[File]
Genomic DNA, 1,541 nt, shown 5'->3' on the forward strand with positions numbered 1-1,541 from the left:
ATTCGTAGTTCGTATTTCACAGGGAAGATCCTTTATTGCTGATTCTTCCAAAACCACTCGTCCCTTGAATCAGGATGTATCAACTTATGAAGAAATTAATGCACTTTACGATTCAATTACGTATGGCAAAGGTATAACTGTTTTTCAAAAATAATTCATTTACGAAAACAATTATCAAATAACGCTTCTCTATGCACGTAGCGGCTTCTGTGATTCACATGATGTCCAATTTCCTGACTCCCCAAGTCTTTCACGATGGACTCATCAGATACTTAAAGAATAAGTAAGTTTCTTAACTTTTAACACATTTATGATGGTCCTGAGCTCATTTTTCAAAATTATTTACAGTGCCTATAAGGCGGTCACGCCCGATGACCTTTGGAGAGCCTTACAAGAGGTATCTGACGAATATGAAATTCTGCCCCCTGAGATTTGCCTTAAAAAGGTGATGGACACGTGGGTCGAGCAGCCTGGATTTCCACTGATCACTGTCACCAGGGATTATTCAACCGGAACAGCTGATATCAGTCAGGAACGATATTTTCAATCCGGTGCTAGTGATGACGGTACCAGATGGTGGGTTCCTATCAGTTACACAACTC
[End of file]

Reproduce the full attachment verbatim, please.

Genomic DNA, 1,541 nt, shown 5'->3' on the forward strand with positions numbered 1-1,541 from the left:
ATTCGTAGTTCGTATTTCACAGGGAAGATCCTTTATTGCTGATTCTTCCAAAACCACTCGTCCCTTGAATCAGGATGTATCAACTTATGAAGAAATTAATGCACTTTACGATTCAATTACGTATGGCAAAGGTATAACTGTTTTTCAAAAATAATTCATTTACGAAAACAATTATCAAATAACGCTTCTCTATGCACGTAGCGGCTTCTGTGATTCACATGATGTCCAATTTCCTGACTCCCCAAGTCTTTCACGATGGACTCATCAGATACTTAAAGAATAAGTAAGTTTCTTAACTTTTAACACATTTATGATGGTCCTGAGCTCATTTTTCAAAATTATTTACAGTGCCTATAAGGCGGTCACGCCCGATGACCTTTGGAGAGCCTTACAAGAGGTATCTGACGAATATGAAATTCTGCCCCCTGAGATTTGCCTTAAAAAGGTGATGGACACGTGGGTCGAGCAGCCTGGATTTCCACTGATCACTGTCACCAGGGATTATTCAACCGGAACAGCTGATATCAGTCAGGAACGATATTTTCAATCCGGTGCTAGTGATGACGGTACCAGATGGTGGGTTCCTATCAGTTACACAACTC